It no longer counts as the world's smallest dinosaur, but Compsognathus still holds an important place as one of the earliest theropods in the fossil record. Here are 10 facts you may (or may not) have known about this tiny carnivore..
1. Compsognathus was discovered in the mid-19th century...
Most of the dinosaurs identified in the first half of the 19th century were massive plant-eaters like Iguanodon, which is why the discovery of the tiny, meat-eating Compsognathus--in Germany in the 1850's--caused such a stir. However, Compsognathus wasn't the first theropod dinosaur ever to be named; that honor belongs to the still-controversial Megalosaurus.
2. ...in the same fossil beds that yielded Archaeopteryx.
For years after its discovery, Compsognathus was indelibly linked with the feathered proto-bird Archaeopteryx, the only remotely similar creature to be discovered in Germany's Solnhofen fossil beds. So strong was the association that it wasn't until 1896 that Compsognathus was recognized as a true dinosaur, by the famous paleontologist Othniel C. Marsh.
3. Compsognathus may have been the biggest dinosaur of its habitat...
The numerous, exquisitely preserved fossils of Solnhofen provide a detailed snapshot of a late Jurassic (150 million years ago) ecosystem. Depending on how you classify Archaeopteryx, Compsognathus is the only true dinosaur to be retrieved from these sediments, which were more extensively populated by pterosaurs and prehistoric fish.
4. ...but it was still only the size of a turkey.
The first identified fossil of Compsognathus belonged to an individual weighing only a few pounds. What most people don't know is that a second Compsognathus specimen, discovered in 1972 in France, was substantially bigger (perhaps as much as 10 pounds). It's now believed that this second fossil was an adult, while the Solnhofen specimen belonged to a smaller juvenile.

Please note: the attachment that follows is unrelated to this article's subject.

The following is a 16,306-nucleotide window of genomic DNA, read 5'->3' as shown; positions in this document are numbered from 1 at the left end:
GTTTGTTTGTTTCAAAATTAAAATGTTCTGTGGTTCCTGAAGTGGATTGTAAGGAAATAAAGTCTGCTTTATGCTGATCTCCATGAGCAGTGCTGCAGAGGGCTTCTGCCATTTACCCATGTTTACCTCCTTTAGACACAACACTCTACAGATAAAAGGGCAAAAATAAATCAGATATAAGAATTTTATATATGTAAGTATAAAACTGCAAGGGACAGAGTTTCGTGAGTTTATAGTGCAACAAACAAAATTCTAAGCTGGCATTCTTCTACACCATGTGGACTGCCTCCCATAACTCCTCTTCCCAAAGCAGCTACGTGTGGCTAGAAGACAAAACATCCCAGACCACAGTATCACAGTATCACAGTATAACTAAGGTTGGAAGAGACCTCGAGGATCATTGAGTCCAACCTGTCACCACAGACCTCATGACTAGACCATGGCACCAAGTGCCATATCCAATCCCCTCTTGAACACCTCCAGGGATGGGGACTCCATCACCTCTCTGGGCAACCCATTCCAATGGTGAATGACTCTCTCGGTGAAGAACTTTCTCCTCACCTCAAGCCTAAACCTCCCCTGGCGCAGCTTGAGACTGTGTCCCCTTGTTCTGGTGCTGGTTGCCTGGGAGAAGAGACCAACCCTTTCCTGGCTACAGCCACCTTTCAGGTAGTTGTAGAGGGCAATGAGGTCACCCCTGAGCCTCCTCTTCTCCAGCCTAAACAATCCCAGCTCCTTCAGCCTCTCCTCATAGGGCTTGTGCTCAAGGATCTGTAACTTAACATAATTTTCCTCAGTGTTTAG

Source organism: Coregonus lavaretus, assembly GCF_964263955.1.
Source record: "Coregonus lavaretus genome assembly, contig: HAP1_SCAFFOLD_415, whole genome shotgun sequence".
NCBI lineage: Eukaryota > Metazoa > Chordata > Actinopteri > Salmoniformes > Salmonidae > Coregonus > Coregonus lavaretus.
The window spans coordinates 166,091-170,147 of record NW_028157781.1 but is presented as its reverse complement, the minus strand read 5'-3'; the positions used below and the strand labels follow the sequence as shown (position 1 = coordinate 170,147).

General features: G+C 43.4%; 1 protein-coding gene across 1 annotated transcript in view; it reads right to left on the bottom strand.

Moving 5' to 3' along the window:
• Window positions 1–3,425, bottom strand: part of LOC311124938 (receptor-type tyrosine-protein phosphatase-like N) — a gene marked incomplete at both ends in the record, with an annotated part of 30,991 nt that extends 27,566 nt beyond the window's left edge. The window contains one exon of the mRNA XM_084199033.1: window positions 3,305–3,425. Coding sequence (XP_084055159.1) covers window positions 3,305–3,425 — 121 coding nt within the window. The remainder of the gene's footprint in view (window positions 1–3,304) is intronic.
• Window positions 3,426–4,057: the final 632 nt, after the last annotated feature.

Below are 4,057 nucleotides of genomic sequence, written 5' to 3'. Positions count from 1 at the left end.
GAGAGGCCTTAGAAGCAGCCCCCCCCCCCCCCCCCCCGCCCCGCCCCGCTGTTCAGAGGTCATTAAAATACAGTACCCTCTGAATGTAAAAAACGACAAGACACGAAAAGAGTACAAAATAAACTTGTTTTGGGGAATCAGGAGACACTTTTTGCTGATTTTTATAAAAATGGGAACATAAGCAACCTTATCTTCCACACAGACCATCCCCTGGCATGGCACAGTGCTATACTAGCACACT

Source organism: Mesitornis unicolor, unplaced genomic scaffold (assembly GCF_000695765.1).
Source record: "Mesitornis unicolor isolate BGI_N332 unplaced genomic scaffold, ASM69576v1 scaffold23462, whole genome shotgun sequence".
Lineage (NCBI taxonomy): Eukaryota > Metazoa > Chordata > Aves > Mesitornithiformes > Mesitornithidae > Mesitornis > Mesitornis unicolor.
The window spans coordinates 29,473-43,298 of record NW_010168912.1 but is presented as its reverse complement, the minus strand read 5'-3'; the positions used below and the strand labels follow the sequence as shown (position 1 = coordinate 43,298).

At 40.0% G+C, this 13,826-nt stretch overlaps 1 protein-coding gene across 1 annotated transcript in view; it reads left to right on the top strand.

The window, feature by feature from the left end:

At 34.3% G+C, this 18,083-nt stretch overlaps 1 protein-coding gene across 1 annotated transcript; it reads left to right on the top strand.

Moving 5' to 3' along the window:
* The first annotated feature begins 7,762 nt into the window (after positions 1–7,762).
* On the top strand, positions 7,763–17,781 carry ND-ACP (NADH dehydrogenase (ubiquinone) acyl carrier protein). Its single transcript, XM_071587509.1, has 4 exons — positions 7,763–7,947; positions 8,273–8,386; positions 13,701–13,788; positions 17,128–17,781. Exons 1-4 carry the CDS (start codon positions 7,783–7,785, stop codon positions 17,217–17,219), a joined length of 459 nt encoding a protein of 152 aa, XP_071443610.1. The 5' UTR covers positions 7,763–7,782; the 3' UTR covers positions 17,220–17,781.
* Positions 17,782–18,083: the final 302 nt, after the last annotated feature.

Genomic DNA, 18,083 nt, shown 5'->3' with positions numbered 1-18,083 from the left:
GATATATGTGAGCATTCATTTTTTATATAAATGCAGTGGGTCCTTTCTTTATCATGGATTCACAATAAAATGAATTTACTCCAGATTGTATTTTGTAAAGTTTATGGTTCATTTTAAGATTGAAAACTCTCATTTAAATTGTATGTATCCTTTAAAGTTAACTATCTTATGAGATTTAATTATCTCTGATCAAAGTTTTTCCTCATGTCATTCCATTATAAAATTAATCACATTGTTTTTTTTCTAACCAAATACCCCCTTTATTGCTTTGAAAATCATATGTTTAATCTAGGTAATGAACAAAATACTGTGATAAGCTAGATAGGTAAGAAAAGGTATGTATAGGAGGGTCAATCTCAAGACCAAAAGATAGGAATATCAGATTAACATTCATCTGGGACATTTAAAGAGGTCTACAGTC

5. For a century, Compsognathus was believed to be the smallest dinosaur.
Although it's often, and inaccurately, presented as the current record-holder, it has been quite a few years since Compsognathus has been considered the "world's smallest dinosaur." That honor now belongs to the accurately named Microraptor, a tiny, feathered, four-winged "dino-bird" that only weighed three or four pounds soaking wet, and that represented a side branch in theropod evolution.
6. Compsognathus wasn't far removed from the earliest dinosaurs.
About 80 million years separated Compsognathus from the earliest dinosaurs--small theropods like Herrerasaurus and Eoraptor that populated late Triassic South America. The gulf in time looms larger than the gulf in anatomy, though: in most respects, including its small size and slender legs, Compsognathus was very similar in appearance to these "basal" dinosaurs.
7. Compsognathus may (or may not) have congregated in packs.
Despite that reference to "Compies" in Jurassic Park, there's no compelling evidence that Compsognathus traveled the plains of western Europe in packs, much less that it hunted cooperatively to bring down larger dinosaurs. On the other hand, though, this kind of social behavior wouldn't be an unusual adaptation for such a small, vulnerable creature!
8. There's no evidence that Compsognathus had feathers.
One of the odd things about Compsognathus--especially in light of its close affiliation with Archaeopteryx--is that its fossils bear absolutely no imprint of primitive feathers. Rather, Compsognathus appears to have sported classically reptilian skin, which makes it the exception rather than the rule among the small theropods of its Jurassic ecosystem.
9. Compsognathus subsisted on smaller reptiles...
Since Compsognathus was such a small dinsoaur, it's a reasonable bet that it didn't prey on comparably smal theropods. Rather, analysis of the fossilized stomach contents of some Compsognathus specimens shows that this dinosaur preyed on smaller, non-dinosaurian lizards, though it probably wasn't above munching on the occasional fish or already-deceased pterosaur.
10. ...which it captured with its grasping, three-fingered hands.
Like most theropods of the Triassic and Jurassic periods, Compsognathus relied on its speed and agility to run down prey--which it then snatched up with its relatively dexterous, three-fingered hands. Since this dinosaur needed to maintain its balance during high-speed chases, it also possessed a long tail, which acted as a counterweight to the front portion of its body.